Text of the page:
Be sure to read Part 1.
In a front page article in the New York Times on March 20th,we learn of the creative approach of the Federal government to sign up youths for the government website for health insurance. In the article we learnt that the White House has decided to pull out all the stops to enhance the number of youthful sign-ups for private health insurance. On the verge of desperation, the Administration tapped into multiple sites on the Internet, ones frequented by youth. This included Between the Ferns, the Ellen DeGeneres Show, the Drunken Chef, and even ESPN and get out the word about the value of health insurance.
The article begins with the doings of Denis R McDounough, the White House Chief of Staff, as the deadline for sign-ups approached. A former college football player, McDounough was deployed to speak to a young audience of sporty guys on ESPN. After he’d chatted up his audience with sports talk over March Madness and offers his listeners a former college athlete’s insider’s view of the strengths and weaknesses of one team versus the other in the run-up to the Final Four, he then moved smoothly into a discussion of the need for young people to seek health insurance for themselves.
He cited the almost clichéd scenario of a laidback, uninsured guy shooting hoops with a bunch of his buds, when, boom, he blows out his knee on the court. He wakes up in a hospital bed with a cast, no insurance but with huge bills, enough to drive him into bankruptcy. Deftly Mr. McDonough exhorts his young audience to be smart and go online, get insurance, and protect themselves from a world of hurt.
Also reported in the article was the work of LeBron James to offer similar messages to his audience and the hostess of the “Drunken Chef,” yet another celebrity well-known to young people, pleading with her followers to get on the computer and get themselves signed up for an affordable private insurance plan, complete with the government subsidies.
Another recent news story, not directly alluded to in this article, is the well-known tale of Obama himself appearing on the irreverent by very popular online show “Between the Ferns.” After the President and the show’s host traded snide jibes, Mr. Obama went nerdy with his young audience, burying them in statistics and imploring young folk to get on the Internet and sign up.
The rest of the story is now history. The number of applications jumped shortly after this show and, over all, the number of applicants for health insurance through the so-called insurance exchanges shot well past the projected mark of 7 Million to hit 8 Million. Further, since the number of young people who needed to sign up in order to guarantee that insurance premiums would not rise significantly in November of this year had been reached, this approach of the White House to finding young people where they lived on the media had been a remarkable success.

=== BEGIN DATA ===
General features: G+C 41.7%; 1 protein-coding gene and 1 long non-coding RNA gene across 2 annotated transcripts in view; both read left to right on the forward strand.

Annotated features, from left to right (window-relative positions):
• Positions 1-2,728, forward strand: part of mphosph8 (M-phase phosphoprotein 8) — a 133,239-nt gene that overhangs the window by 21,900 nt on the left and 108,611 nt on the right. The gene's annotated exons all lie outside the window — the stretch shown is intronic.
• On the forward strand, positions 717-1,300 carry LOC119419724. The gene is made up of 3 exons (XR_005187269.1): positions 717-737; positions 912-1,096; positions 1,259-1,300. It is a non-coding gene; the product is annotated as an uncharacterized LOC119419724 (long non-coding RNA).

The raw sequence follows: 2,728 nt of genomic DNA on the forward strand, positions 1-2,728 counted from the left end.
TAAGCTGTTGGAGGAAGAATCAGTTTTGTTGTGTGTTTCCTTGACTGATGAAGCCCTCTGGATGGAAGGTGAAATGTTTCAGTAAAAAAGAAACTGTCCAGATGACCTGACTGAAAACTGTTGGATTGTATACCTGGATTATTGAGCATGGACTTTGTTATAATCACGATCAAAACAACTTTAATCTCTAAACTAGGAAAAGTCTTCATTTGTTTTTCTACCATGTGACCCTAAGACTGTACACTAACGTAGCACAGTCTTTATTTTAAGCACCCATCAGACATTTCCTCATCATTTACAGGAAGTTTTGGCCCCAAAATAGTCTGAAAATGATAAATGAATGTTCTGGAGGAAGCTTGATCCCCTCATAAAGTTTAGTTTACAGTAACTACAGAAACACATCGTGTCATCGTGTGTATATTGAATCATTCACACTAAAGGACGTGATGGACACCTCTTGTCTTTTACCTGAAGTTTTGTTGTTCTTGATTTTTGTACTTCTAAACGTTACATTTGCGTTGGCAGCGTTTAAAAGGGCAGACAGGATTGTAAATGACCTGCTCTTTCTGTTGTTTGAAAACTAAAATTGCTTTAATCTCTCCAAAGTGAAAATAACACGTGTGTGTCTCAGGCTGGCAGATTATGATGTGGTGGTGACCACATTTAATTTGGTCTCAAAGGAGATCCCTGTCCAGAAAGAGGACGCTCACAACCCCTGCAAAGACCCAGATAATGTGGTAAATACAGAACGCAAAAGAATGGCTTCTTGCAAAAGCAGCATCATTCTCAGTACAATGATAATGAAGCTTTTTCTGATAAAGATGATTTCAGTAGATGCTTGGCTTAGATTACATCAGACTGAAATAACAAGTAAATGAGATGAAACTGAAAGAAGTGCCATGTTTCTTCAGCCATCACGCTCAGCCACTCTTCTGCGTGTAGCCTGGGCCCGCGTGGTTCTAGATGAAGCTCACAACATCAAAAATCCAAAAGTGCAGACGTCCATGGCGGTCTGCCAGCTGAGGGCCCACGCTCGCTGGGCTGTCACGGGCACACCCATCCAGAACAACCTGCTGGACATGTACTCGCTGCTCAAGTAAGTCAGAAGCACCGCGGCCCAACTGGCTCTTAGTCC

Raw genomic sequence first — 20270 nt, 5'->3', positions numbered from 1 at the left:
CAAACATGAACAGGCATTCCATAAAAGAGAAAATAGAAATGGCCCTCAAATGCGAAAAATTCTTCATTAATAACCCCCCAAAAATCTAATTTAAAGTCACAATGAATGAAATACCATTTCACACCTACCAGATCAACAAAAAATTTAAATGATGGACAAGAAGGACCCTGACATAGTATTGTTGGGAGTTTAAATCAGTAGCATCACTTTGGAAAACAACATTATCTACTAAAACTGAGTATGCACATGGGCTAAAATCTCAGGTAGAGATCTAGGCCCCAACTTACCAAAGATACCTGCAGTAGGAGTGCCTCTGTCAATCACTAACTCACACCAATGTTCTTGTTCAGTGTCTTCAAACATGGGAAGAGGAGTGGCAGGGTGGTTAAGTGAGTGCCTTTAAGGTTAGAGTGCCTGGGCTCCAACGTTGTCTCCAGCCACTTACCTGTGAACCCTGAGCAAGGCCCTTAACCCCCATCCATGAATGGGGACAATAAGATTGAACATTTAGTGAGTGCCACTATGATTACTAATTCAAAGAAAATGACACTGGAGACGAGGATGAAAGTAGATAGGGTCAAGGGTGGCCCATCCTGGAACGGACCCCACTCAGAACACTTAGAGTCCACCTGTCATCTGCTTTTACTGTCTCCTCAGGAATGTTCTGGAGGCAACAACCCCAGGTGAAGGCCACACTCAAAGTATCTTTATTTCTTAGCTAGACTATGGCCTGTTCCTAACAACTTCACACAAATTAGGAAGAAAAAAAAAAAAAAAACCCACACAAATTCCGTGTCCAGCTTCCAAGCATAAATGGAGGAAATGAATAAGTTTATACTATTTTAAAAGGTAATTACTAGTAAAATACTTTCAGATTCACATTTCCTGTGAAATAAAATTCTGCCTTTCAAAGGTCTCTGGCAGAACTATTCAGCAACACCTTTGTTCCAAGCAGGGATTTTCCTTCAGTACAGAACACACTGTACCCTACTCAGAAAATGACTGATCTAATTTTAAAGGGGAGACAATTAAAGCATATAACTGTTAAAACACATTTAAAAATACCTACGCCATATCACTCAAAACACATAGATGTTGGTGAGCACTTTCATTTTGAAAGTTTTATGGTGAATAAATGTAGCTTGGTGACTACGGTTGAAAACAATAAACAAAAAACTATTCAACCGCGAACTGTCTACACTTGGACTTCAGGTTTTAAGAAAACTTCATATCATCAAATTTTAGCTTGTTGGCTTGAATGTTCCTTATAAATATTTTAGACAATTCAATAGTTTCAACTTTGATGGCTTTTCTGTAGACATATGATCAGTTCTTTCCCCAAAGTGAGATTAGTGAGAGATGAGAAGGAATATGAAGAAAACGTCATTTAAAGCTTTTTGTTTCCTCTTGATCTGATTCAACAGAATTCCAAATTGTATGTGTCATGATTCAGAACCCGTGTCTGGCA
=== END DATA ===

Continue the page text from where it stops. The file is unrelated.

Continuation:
Politics aside, what’s not to like about 8 million more American having health insurance? As a provider of mental health care in Portland, Oregon, I am relieved with this trend and am only concerned now that, with so many new people able to access care, doctors and therapists alike may face a barrage of new patients, many in serious needs, who will call up and want good services. We may need to scramble to catch up.
The take away message of all three stories is that lecturing youth about the evils of tobacco or the dangers of teen sex or the potential danger of living a life without ready access to affordable health care does not work effectively with a youthful cohort if employed as the sole means of addressing these problems. Rather, we are learning that since young people live lives heavily immersed in the media, we do well to accept this reality and instead try to enter into this world with our children and teens and deliver healthy messages both where they are and in a tone that catches their eyes, ears, imaginations and intellects.
In summary, we must accept on a certain level the strange new world in which we live: one in which young people spend more time planted in front of machines that deliver many, many ambiguous messages to them, instead of with friends and parents. So it seems both assuring and exciting to see the government working to deliver healthy media messages and for even the world of market-driven reality TV doing some good for young Americans at large. Political blowback aside, we might enter the world where kids live and there engage in meaningful dialogues with them.
Dr. George Drinka is a child and adolescent psychiatrist and the author of The Birth of Neurosis: Myth, Malady and the Victorians (Simon & Schuster). His new book, When the Media Is the Parent, is a culmination of his work with children, his scholarly study of works on the media and American cultural history, and his dedication to writing stories that reveal the humanity in us all.